Turning off ads, securing your Off-Twitter Activity, and more
Those of you who have been playing along with the Avast Privacy Refresh for the past few weeks know that we’ve worked together to take back some control of our data from Facebook, Instagram, and TikTok. Each week, I’ve given you a simple, less than five minute task, that you can do to take back some of your privacy and data from the big social media companies. Today, we’re going to tackle the final installment: Twitter.
“Our ad partners and affiliates share information with us such as browser cookie IDs, mobile device IDs, hashed email addresses, demographic or interest data, and content viewed or actions taken on a website or app. Some of our ad partners, particularly our advertisers, also enable us to collect similar information directly from their website or app by integrating our advertising technology.”
So basically, they’re collecting info about you and combining it with info from other sources to serve you ads for things that you’re more likely to buy. If that’s fine with you, that’s fine! But if it’s not, here’s this week’s Privacy Refresh.
This Monday is just the same as the past three Mondays, everyone: Put each step into your calendar so you remember to do them. I recommend setting it for the same time every day so that you just get into the habit.
And if you’ve done our other Privacy Refreshes, it’s even easier because you already know your time! Plug these into your calendar and you’re good to go.
The first thing you’ll need to do is open up Twitter and then find Security and Privacy.
On desktop, it’s under the three dots (More) in the column to the far left. On mobile, it’s under the three line “hamburger” icon in the upper left corner. This is going to be our command station this week as we work on taking back some privacy from Twitter.
Click or tap on “Privacy and safety” and then scroll down to “Ad preferences". Unclick “personalized ads” and theoretically that should prevent Twitter from using your data to show you ads. However, it doesn’t unblock all of the interests that they’ve gathered on you, which seems kind of shady. So if you want to get rid of those too, click on “Interests” and you can see all of the things that Twitter is using to target ads to you. Like Facebook, there’s no “remove all” button, so unclicking all of these might take a second. Turn on a podcast or something — it will make it go by faster.
Today we’re going to keep Twitter from tracking what you do off Twitter. In the same Settings area, go to “Privacy and safety” and then “Off-Twitter Activity". Uncheck the boxes next to both “Allow use of where you see Twitter content across the Web” and “Personalize based on your inferred identity". This will keep Twitter from using data they collect via embed codes across the web.
I think Twitter’s own explanation of what “Data sharing with business partners” means says it all: “When enabled, this allows Twitter to share additional information with those partners to help support running Twitter’s business, including making Twitter’s marketing activities on other sites and apps more relevant for you.”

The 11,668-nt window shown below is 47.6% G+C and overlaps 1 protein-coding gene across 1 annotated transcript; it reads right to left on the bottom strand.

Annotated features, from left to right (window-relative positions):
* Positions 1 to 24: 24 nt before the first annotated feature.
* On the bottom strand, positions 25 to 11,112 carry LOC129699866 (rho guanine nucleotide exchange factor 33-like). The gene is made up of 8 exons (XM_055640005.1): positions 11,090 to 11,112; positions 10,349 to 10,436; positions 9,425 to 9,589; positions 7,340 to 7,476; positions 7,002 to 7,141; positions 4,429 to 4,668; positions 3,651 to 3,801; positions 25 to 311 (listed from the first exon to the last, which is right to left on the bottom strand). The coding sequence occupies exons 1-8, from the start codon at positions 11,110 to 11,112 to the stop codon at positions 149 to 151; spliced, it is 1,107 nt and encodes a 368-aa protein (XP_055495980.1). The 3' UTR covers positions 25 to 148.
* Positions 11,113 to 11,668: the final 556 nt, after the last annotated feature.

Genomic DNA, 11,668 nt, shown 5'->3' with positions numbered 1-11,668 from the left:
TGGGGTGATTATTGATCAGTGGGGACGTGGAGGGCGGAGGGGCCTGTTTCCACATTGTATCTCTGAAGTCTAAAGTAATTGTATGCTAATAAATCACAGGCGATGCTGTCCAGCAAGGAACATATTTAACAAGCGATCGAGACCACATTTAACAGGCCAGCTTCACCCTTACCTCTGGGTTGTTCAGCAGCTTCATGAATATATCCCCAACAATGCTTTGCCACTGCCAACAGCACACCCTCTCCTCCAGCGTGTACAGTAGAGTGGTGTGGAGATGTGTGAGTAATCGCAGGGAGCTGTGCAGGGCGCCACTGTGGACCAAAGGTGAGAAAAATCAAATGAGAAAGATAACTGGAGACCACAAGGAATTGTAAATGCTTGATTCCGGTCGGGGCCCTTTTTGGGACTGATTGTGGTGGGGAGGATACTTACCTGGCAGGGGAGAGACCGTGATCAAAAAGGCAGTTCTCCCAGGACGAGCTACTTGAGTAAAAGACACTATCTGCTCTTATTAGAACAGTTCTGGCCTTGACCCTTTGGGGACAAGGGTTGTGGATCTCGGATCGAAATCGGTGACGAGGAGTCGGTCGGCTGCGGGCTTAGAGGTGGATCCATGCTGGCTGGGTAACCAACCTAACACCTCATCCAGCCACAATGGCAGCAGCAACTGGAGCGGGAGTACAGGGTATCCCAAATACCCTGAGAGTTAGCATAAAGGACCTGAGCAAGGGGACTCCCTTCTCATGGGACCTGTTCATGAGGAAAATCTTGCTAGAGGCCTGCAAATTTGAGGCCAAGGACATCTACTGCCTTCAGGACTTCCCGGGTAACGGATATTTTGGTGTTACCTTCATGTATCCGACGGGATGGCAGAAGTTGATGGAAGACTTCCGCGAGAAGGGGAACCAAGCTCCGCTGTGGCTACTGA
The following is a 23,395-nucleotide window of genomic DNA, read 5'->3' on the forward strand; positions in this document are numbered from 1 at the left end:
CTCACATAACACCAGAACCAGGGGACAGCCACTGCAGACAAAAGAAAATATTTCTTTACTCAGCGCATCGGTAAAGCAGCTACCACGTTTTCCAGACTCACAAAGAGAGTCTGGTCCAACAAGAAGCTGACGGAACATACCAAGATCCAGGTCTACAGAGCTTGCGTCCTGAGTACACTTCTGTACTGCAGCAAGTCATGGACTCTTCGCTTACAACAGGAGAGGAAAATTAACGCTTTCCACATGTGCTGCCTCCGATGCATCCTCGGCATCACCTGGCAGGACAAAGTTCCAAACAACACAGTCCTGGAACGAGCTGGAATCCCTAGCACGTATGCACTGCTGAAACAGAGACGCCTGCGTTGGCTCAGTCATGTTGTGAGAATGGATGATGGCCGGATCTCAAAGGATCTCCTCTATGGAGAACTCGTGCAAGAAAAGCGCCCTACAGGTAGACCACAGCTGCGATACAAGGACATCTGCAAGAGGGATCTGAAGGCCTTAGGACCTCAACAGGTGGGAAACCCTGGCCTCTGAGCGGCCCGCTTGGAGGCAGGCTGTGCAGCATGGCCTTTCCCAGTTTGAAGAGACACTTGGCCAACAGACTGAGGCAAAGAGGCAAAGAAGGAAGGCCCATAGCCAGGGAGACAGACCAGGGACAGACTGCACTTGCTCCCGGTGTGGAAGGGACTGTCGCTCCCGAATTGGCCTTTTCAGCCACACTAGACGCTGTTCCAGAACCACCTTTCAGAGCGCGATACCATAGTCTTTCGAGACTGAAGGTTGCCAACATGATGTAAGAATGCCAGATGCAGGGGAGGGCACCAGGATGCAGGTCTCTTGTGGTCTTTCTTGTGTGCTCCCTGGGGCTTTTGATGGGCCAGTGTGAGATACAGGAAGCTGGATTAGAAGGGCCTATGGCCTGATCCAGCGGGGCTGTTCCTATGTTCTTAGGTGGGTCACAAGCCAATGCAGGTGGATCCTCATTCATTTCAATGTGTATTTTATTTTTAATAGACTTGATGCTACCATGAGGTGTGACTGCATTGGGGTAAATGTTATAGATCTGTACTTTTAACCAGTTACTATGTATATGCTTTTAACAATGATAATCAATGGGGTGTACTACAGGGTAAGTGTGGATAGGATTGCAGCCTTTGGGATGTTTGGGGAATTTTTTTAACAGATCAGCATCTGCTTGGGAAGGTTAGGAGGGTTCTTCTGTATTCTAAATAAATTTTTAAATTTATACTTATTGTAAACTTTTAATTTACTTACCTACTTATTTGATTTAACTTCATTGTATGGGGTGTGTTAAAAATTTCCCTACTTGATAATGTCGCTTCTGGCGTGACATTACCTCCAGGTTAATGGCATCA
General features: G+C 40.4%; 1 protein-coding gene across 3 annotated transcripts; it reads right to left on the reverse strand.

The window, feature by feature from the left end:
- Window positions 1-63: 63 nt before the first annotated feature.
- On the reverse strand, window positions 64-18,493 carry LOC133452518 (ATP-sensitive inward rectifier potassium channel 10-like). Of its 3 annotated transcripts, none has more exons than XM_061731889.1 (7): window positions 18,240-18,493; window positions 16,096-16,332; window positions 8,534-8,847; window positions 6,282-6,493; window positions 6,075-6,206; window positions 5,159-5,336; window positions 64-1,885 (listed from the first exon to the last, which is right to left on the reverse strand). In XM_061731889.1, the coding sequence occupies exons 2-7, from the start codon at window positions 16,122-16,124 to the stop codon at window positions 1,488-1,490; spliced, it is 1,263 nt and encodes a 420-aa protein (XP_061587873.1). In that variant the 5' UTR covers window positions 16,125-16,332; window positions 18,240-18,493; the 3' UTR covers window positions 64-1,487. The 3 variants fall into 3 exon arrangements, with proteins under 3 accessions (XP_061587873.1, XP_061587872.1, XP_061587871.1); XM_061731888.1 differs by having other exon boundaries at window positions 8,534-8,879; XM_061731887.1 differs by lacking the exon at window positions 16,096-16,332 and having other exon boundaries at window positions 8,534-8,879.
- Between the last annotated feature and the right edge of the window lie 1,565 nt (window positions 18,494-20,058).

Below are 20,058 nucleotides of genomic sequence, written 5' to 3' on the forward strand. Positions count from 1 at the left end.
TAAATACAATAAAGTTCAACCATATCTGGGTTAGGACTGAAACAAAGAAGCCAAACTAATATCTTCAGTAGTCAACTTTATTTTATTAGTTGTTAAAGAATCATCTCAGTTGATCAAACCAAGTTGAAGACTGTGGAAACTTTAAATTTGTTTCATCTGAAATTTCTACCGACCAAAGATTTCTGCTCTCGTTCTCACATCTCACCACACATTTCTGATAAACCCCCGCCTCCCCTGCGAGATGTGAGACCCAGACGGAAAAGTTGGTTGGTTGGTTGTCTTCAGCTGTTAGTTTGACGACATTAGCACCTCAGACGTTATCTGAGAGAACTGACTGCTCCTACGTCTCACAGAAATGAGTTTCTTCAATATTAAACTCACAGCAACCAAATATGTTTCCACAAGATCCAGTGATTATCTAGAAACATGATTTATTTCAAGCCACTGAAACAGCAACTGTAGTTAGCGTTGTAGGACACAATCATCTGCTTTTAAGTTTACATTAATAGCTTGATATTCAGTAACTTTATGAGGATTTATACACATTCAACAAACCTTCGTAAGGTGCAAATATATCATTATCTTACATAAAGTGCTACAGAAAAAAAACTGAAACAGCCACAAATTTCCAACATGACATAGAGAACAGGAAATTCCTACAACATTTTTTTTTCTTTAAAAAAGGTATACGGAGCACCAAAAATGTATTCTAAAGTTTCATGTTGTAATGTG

Pass, thanks. Go to “Privacy and safety”, then “Data sharing with business partners". Uncheck “Allow additional information sharing with business partners” and you’re good to go.
Twitter says that they use your location info to personalize the content you see. But, generally, I’m not really into having my location tracked all over the place. So let’s get rid of this tracker today, shall we?
Go to that same “Privacy and safety” tab and then “Location information". Uncheck “Personalize based on places you’ve been". You can also take a look at the places you’ve been that are already recorded, but you can only see them if “Personalize based on places you’ve been” is still checked. So do that before unchecking and choose whether or not you want to delete what’s there.
We’ve now walked you through how to turn off ads in each of the big social media companies. And we did that way because we figured your preferences might be different for different ones. But there’s actually a way you can opt out of personalized ads on all your platforms, which is the Network Advertising site. If you don’t want to be tracked anywhere for ads, they’ll walk you through the process.
Your mission for today: Find a Twitter thread that makes you laugh out loud. Share it with a friend or loved one. That’s it!
As 2020 winds down, I hope you’re feeling like you’ve gotten a better handle on your privacy with the Avast Privacy Refresh. See you next year — we have even more ways to help you regain control of your data planned for 2021.
The concept of digital identity is fairly new and might sound complex, but it’s pretty easy to grasp. What’s more, most of us have one and it’s a lot more valuable than you think.
Social media and other online platforms are here to stay. Have that safety conversation with your child, and gather and activate security tools like Discord’s Family Center.